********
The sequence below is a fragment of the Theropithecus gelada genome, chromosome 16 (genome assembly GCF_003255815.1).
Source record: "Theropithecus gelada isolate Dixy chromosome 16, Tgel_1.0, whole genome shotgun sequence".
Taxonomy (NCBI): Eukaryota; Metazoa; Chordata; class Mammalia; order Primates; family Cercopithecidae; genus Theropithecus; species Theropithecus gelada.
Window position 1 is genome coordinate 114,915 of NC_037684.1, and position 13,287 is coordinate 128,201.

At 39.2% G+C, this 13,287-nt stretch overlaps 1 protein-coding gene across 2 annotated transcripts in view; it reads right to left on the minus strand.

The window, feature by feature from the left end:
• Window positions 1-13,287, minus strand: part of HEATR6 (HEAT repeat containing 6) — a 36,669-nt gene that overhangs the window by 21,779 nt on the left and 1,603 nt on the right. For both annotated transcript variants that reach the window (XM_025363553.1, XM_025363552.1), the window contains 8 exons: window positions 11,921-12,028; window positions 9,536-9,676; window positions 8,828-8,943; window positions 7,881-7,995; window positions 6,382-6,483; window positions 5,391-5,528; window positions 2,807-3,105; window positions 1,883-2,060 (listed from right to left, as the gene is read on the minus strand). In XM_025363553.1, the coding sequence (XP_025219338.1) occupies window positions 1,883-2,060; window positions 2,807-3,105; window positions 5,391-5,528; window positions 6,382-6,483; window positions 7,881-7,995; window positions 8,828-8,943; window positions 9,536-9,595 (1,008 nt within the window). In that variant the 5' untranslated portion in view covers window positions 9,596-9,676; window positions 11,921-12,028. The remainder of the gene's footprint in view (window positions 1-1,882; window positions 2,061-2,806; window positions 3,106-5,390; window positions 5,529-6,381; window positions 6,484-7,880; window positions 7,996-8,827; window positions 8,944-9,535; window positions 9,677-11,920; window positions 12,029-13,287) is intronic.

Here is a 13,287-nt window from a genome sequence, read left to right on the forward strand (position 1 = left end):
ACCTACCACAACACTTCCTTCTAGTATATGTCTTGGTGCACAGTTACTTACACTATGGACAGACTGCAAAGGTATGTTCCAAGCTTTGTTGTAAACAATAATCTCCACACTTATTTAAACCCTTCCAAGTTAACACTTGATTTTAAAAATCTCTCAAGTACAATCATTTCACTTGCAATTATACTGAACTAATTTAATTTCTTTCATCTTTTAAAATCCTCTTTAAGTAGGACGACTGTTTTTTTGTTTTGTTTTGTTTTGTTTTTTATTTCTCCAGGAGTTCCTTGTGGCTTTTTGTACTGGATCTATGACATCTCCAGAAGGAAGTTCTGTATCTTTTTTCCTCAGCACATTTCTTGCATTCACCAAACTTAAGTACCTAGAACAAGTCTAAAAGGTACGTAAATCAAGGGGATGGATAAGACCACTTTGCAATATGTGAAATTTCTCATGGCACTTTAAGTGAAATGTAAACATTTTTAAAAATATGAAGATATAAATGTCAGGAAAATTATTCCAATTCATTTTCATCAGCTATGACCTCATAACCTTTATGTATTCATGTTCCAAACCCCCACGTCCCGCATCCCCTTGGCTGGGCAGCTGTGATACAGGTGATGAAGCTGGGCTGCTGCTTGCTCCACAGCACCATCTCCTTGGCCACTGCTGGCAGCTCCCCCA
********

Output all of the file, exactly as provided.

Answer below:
The sequence below is a fragment of the Theropithecus gelada genome, chromosome 16 (genome assembly GCF_003255815.1).
Source record: "Theropithecus gelada isolate Dixy chromosome 16, Tgel_1.0, whole genome shotgun sequence".
Taxonomy (NCBI): Eukaryota; Metazoa; Chordata; class Mammalia; order Primates; family Cercopithecidae; genus Theropithecus; species Theropithecus gelada.
Window position 1 is genome coordinate 114,915 of NC_037684.1, and position 13,287 is coordinate 128,201.

At 39.2% G+C, this 13,287-nt stretch overlaps 1 protein-coding gene across 2 annotated transcripts in view; it reads right to left on the minus strand.

The window, feature by feature from the left end:
• Window positions 1-13,287, minus strand: part of HEATR6 (HEAT repeat containing 6) — a 36,669-nt gene that overhangs the window by 21,779 nt on the left and 1,603 nt on the right. For both annotated transcript variants that reach the window (XM_025363553.1, XM_025363552.1), the window contains 8 exons: window positions 11,921-12,028; window positions 9,536-9,676; window positions 8,828-8,943; window positions 7,881-7,995; window positions 6,382-6,483; window positions 5,391-5,528; window positions 2,807-3,105; window positions 1,883-2,060 (listed from right to left, as the gene is read on the minus strand). In XM_025363553.1, the coding sequence (XP_025219338.1) occupies window positions 1,883-2,060; window positions 2,807-3,105; window positions 5,391-5,528; window positions 6,382-6,483; window positions 7,881-7,995; window positions 8,828-8,943; window positions 9,536-9,595 (1,008 nt within the window). In that variant the 5' untranslated portion in view covers window positions 9,596-9,676; window positions 11,921-12,028. The remainder of the gene's footprint in view (window positions 1-1,882; window positions 2,061-2,806; window positions 3,106-5,390; window positions 5,529-6,381; window positions 6,484-7,880; window positions 7,996-8,827; window positions 8,944-9,535; window positions 9,677-11,920; window positions 12,029-13,287) is intronic.

Here is a 13,287-nt window from a genome sequence, read left to right on the forward strand (position 1 = left end):
ACCTACCACAACACTTCCTTCTAGTATATGTCTTGGTGCACAGTTACTTACACTATGGACAGACTGCAAAGGTATGTTCCAAGCTTTGTTGTAAACAATAATCTCCACACTTATTTAAACCCTTCCAAGTTAACACTTGATTTTAAAAATCTCTCAAGTACAATCATTTCACTTGCAATTATACTGAACTAATTTAATTTCTTTCATCTTTTAAAATCCTCTTTAAGTAGGACGACTGTTTTTTTGTTTTGTTTTGTTTTGTTTTTTATTTCTCCAGGAGTTCCTTGTGGCTTTTTGTACTGGATCTATGACATCTCCAGAAGGAAGTTCTGTATCTTTTTTCCTCAGCACATTTCTTGCATTCACCAAACTTAAGTACCTAGAACAAGTCTAAAAGGTACGTAAATCAAGGGGATGGATAAGACCACTTTGCAATATGTGAAATTTCTCATGGCACTTTAAGTGAAATGTAAACATTTTTAAAAATATGAAGATATAAATGTCAGGAAAATTATTCCAATTCATTTTCATCAGCTATGACCTCATAACCTTTATGTATTCATGTTCCAAACCCCCACGTCCCGCATCCCCTTGGCTGGGCAGCTGTGATACAGGTGATGAAGCTGGGCTGCTGCTTGCTCCACAGCACCATCTCCTTGGCCACTGCTGGCAGCTCCCCCA